I suggest you read McGrath's book, referenced last post, who discusses the development of religion and the problem it poses for atheists who focus on denying a specific static set of beliefs, ignoring the fact that religion does indeed evolve and change. For a radical formulation to that same effect, see Tzidkas haTzadik of R' Tzadok haKohen #90 which I have discussed here as well. The notion that science instantly changes in response to "better" evidence is incorrect. Thomas Kuhn explains in "The Structure of Scientific Revolutions" that science for the most part is "directed to the articulation of those phenomena and theories that the paradigm already supplies", and any evidence to the contrary is dismissed as an anamoly. The professionalization of science leads to "immense restriction of the scientists' vision, rigid science, and resistance to paradigm change." The thrust of Kuhn's book is that it is only a rare crisis (see the book for his definition of what can lead this to occur) which can lead to a paradigm shift, but under normal conditions science conservatively reinforces accepted doctrines and sweeps evidence to the contrary under the rug.

ReplyDelete> The thrust of Kuhn's book is that it is only a rare crisis (see the book for his definition of what can lead this to occur) which can lead to a paradigm shift, but under normal conditions science conservatively reinforces accepted doctrines and sweeps evidence to the contrary under the rug.

ReplyDeleteI'm not debating Kuhn, mostly because I haven't read him. But you don't need to read Kuhn to see that science changes a LOT, whereas orthodox religion hardly changes at all. Its obvious.

Kuhn writes that paradigm shifts are exceedingly rare, and in the interim science basically reinforces its own set of preconceived doctrines and dismisses contrary evidence as anamolies. See latest posting on mishmar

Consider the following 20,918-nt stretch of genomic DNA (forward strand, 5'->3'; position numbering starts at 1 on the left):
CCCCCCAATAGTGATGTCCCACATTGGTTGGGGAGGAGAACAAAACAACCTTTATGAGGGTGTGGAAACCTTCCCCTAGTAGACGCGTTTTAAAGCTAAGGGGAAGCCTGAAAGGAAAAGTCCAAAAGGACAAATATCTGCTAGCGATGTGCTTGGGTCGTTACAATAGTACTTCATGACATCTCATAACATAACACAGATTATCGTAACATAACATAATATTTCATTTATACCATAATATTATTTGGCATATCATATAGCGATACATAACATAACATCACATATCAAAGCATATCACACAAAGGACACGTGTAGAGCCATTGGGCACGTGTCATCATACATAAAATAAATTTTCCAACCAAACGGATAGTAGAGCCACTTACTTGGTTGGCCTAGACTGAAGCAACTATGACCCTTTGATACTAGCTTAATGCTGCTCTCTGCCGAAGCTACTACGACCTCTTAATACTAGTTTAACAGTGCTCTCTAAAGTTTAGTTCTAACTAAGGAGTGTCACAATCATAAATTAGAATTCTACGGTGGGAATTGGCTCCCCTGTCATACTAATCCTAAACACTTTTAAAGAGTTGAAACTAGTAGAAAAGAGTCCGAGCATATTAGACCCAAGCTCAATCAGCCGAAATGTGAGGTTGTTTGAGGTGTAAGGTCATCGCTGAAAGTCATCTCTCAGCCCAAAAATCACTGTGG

ReplyDeletehttp://mishmar.blogspot.com/2006/12/science-religion-and-dispassionate.html

At heart, all mathematics assumes that logic is valid without being able to prove that logic is valid. (Since to do so would require using logic, and therefore committing the fallacy of question begging.) Just as it assumes that the empirical correspondence of mathematics to the real world is actually an ontological reality, without actually being able to prove it. (IOW, why does the square of the hypotenuse always equal the sum of the squares of the sides in the real world, and not just as a piece of logical abstraction?)

ReplyDelete>>>Just as it assumes that the empirical correspondence of mathematics to the real world is actually an ontological reality, without actually being able to prove it.

ReplyDeleteWhich is why Kuhn takes the logical leap of denying that science can ever make a statement regarding ontology. "Newton's mechanics improves on Aristotle's and ... Einstein's improves on Newton's as instruments for puzzle-solving. But I can see in their succession no coherent direction of ontological development."